“Today we are seeing the market ask for more reasonable behaviours like simple, reliable outdoor intrusion detection. End users realise the most important function of analytics must be reliable detection in outdoor environments. If this one function is reliable, you can build on it, but without it you have zero value.”

He adds that analytics has recently received a boost with the reduction in cost of thermal imaging cameras. Prices have dropped due to advances in supply management and competition. The combination of thermal imaging cameras and video analytics hits the sweet spot for perimeter security applications because the challenging aspects of light reflections and moving brush is eliminated and only the high contrast intruder can be detected.

Where is analytics working?

If analytics is proving its worth in certain situation, where can customers install it with the expectation that the system will work reliably, all the time. Once again there is a tremendous difference between closed, lab events and the real world where anything can happen. If companies and governments have trouble simply obtaining camera images that are clear enough to use to prosecute offenders, can we really rely on more complex applications like analytics to deliver the goods? And if so, in which areas do these systems work well.

Alves notes that there is a significant improvement in motion detection technology, which has seen the reliability of this application increase rapidly over time.

Loftus says that analytics works well in controlled environments, but when using it for applications such as people counting in airports or entrances to busy retail outlets would prove the opposite, “there are just too many people, too much movement for accurate usage with current software.”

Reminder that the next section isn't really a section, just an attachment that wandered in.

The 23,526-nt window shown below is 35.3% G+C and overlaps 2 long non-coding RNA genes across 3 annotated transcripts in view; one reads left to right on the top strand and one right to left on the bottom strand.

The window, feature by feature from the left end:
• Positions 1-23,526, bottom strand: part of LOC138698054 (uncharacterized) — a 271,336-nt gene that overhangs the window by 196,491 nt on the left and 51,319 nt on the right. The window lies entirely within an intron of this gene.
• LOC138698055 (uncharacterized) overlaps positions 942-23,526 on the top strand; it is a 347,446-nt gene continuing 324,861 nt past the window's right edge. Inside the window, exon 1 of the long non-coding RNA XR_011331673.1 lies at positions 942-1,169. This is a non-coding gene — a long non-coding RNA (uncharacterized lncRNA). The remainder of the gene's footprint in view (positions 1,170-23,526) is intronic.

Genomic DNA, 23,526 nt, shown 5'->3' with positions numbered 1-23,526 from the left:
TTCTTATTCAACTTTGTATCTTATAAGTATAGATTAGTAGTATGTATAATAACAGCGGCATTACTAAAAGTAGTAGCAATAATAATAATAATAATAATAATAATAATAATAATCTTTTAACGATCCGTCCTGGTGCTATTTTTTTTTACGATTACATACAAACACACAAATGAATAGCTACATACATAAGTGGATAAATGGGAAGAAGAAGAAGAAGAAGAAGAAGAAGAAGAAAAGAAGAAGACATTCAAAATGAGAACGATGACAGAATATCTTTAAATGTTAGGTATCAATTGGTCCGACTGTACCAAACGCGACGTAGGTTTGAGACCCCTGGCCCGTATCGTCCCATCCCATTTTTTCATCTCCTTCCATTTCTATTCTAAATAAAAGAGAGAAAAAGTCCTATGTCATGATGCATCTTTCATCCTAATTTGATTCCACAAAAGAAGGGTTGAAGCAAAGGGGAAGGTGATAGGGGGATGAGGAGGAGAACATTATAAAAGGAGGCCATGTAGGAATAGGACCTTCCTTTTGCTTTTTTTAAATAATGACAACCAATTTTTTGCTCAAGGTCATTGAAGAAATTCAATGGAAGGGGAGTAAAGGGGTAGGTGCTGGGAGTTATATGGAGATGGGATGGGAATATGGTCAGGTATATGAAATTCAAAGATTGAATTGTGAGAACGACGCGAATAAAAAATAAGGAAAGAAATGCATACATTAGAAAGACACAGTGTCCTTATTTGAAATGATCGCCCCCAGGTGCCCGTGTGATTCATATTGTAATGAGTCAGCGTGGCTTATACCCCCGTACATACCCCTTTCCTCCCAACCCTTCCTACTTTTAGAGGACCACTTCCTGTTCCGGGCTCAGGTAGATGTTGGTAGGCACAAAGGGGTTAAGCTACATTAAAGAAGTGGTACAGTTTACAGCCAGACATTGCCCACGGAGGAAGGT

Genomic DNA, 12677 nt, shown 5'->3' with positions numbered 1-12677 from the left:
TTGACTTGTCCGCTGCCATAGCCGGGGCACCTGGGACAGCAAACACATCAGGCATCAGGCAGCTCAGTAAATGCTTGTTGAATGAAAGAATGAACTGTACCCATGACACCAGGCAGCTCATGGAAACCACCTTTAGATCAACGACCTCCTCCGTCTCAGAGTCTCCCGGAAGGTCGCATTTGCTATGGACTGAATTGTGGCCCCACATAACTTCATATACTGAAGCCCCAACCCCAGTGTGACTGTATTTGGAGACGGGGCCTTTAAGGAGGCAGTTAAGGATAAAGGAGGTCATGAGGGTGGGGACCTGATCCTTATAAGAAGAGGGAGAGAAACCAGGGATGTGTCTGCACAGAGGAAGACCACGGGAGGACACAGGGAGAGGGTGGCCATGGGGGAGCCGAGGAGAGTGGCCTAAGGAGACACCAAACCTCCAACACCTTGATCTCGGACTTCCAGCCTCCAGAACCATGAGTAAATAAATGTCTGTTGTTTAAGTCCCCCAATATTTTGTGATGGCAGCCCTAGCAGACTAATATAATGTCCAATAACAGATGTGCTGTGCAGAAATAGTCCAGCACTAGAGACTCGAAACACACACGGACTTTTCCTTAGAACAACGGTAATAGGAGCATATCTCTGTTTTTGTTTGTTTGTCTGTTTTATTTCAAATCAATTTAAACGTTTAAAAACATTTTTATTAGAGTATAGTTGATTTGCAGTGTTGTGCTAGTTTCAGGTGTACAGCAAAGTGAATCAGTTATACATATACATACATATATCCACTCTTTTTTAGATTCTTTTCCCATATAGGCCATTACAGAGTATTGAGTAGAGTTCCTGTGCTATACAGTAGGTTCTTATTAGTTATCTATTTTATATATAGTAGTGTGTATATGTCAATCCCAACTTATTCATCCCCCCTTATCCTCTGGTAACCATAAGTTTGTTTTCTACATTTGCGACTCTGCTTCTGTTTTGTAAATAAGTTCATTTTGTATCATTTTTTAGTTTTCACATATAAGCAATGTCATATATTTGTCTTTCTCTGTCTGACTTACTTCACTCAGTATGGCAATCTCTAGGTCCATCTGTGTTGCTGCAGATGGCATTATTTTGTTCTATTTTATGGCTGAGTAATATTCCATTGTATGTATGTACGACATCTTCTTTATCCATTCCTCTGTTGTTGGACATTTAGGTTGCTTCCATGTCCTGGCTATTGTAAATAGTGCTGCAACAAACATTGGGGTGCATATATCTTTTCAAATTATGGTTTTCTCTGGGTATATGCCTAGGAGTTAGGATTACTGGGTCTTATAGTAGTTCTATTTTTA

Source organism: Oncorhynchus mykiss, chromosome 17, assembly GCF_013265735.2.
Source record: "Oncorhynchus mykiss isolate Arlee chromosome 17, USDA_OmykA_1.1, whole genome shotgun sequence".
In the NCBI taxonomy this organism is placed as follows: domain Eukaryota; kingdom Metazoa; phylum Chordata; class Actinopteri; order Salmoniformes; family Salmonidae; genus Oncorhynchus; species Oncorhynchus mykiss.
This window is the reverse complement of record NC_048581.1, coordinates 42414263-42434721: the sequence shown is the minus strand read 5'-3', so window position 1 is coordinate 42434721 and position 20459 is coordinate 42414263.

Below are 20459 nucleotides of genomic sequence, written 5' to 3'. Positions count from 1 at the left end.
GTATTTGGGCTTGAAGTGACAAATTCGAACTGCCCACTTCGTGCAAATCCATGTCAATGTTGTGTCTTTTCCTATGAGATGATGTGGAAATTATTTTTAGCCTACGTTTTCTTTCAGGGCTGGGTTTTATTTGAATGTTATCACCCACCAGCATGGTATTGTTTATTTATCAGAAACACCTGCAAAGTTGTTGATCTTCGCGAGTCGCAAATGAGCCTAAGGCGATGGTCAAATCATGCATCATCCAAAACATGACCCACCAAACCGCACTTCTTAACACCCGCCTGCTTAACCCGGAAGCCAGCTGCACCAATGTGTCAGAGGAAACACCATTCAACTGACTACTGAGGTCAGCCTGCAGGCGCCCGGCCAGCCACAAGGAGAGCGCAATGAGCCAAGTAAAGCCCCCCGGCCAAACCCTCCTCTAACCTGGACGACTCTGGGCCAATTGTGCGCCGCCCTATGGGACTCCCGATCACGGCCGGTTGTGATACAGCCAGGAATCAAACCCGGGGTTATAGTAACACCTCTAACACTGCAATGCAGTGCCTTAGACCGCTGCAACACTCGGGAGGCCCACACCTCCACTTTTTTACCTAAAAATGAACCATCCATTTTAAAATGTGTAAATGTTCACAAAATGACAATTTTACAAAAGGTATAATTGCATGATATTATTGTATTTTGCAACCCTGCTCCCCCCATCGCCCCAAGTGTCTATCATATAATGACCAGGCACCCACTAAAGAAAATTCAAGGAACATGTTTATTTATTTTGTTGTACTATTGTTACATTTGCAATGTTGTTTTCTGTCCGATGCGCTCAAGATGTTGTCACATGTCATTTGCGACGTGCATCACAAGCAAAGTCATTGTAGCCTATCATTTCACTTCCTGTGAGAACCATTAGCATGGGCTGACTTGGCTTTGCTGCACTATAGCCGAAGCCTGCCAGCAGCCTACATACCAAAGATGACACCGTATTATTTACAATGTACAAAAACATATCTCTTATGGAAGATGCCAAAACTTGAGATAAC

He adds that when MASS offers its clients the analytics offered by the CCTV manufacturers, “we make use of what we can, but principally as back-up. Our focus is more on ensuring proper integration of the various systems we offer. In other words, does the intruder or access control system fully integrate with our CCTV system? Does our ground radar work seamlessly with our thermal cameras? Does the perimeter detection trigger the necessary responses from the other electronic security systems on site? Does the point-of-sale integration allow for full data mining or is it merely a text overlay on the recorded video?”

He says that in static applications, he finds analytics useful, for example in congestion detection, object detection, directional detection and in some instances the use of virtual trip-wires. “If analytics are used in isolation for perimeter detection, I would suggest that buyers exercise caution in their approach.”

In contrast, Biehler says analytics provides reliable perimeter protection and intruder detection. All functionality offered in this regard works effectively as long as clients are informed as to the potential limitations of their solution.